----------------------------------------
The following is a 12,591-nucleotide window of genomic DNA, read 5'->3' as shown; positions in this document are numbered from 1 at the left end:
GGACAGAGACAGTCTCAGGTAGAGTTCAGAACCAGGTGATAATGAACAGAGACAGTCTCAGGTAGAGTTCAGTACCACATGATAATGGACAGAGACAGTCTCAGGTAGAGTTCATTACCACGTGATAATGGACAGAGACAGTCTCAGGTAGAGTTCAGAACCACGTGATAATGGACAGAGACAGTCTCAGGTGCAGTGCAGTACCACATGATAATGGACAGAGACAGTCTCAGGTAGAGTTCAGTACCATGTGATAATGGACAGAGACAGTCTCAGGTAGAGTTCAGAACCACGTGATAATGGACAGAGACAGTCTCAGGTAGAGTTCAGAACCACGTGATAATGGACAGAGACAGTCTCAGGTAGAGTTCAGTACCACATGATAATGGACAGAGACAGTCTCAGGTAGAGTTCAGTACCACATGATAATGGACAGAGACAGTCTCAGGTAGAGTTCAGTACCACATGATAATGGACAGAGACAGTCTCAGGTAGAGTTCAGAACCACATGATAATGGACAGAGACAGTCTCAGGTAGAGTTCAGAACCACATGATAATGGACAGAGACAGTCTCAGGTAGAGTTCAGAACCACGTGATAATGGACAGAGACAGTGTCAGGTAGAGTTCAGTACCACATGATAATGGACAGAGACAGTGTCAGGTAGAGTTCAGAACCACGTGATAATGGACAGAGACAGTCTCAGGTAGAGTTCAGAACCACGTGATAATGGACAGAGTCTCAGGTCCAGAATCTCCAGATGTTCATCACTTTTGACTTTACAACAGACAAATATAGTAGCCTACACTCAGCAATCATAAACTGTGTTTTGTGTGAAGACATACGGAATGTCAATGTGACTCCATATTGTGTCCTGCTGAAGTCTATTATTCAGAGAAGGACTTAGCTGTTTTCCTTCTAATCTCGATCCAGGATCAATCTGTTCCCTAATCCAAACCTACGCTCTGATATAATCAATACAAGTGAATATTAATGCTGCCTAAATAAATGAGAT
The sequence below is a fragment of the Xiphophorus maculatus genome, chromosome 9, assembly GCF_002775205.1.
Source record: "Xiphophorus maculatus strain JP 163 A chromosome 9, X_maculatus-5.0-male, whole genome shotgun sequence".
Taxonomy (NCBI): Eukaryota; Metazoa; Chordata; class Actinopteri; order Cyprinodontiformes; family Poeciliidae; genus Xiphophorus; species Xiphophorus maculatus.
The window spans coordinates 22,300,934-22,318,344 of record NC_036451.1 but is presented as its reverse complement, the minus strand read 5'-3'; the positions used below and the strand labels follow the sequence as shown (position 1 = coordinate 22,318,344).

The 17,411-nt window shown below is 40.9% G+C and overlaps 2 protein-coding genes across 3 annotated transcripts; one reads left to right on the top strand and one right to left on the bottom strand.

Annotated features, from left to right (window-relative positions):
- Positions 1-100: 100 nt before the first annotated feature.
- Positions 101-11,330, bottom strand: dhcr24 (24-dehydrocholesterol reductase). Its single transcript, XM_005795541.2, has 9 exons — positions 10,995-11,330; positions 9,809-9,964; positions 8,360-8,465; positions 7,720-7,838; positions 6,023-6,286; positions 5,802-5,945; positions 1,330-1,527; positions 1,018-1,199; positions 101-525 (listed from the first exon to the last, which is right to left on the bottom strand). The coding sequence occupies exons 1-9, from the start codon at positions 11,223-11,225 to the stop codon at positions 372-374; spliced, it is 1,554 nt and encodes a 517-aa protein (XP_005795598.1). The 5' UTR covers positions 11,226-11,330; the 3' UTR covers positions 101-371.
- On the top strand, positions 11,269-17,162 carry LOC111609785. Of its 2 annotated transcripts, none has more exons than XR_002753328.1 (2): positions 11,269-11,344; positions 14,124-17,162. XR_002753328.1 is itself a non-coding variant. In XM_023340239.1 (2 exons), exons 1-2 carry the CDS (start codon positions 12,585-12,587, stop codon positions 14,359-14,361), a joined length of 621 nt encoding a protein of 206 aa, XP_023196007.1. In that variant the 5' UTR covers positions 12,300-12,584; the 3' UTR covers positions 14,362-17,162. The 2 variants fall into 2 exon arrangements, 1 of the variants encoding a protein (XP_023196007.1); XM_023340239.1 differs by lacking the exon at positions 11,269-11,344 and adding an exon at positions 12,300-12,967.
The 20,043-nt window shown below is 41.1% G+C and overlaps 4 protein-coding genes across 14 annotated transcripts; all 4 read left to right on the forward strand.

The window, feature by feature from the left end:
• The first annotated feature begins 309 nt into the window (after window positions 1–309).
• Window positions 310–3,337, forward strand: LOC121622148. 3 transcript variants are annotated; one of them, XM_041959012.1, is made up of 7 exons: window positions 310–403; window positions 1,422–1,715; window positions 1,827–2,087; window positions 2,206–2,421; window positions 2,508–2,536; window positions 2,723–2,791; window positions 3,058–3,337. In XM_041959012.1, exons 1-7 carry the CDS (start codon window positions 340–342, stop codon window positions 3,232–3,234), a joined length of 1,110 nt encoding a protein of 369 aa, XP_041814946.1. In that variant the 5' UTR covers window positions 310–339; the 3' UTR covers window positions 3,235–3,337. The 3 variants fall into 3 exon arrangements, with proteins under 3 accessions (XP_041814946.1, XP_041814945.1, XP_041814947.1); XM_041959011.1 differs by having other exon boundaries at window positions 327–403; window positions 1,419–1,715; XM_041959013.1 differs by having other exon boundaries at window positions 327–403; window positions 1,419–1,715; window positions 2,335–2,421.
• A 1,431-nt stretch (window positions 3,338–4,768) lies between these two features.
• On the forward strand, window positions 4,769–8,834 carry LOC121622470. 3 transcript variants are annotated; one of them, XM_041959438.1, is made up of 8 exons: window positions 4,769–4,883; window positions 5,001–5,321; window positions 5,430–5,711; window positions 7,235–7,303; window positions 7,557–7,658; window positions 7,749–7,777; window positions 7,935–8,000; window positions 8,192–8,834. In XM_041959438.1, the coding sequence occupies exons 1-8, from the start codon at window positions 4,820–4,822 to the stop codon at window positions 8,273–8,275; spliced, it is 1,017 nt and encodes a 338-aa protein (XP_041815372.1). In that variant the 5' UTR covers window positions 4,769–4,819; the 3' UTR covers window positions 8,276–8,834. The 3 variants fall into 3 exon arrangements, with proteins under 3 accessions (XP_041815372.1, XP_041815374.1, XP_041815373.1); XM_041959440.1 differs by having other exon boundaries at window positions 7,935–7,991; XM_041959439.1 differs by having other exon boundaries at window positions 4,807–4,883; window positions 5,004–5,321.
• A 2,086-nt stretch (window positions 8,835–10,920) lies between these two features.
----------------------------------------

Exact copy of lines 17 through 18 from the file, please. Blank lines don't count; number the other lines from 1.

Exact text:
• On the forward strand, window positions 4,769–8,834 carry LOC121622470. 3 transcript variants are annotated; one of them, XM_041959438.1, is made up of 8 exons: window positions 4,769–4,883; window positions 5,001–5,321; window positions 5,430–5,711; window positions 7,235–7,303; window positions 7,557–7,658; window positions 7,749–7,777; window positions 7,935–8,000; window positions 8,192–8,834. In XM_041959438.1, the coding sequence occupies exons 1-8, from the start codon at window positions 4,820–4,822 to the stop codon at window positions 8,273–8,275; spliced, it is 1,017 nt and encodes a 338-aa protein (XP_041815372.1). In that variant the 5' UTR covers window positions 4,769–4,819; the 3' UTR covers window positions 8,276–8,834. The 3 variants fall into 3 exon arrangements, with proteins under 3 accessions (XP_041815372.1, XP_041815374.1, XP_041815373.1); XM_041959440.1 differs by having other exon boundaries at window positions 7,935–7,991; XM_041959439.1 differs by having other exon boundaries at window positions 4,807–4,883; window positions 5,004–5,321.
• A 2,086-nt stretch (window positions 8,835–10,920) lies between these two features.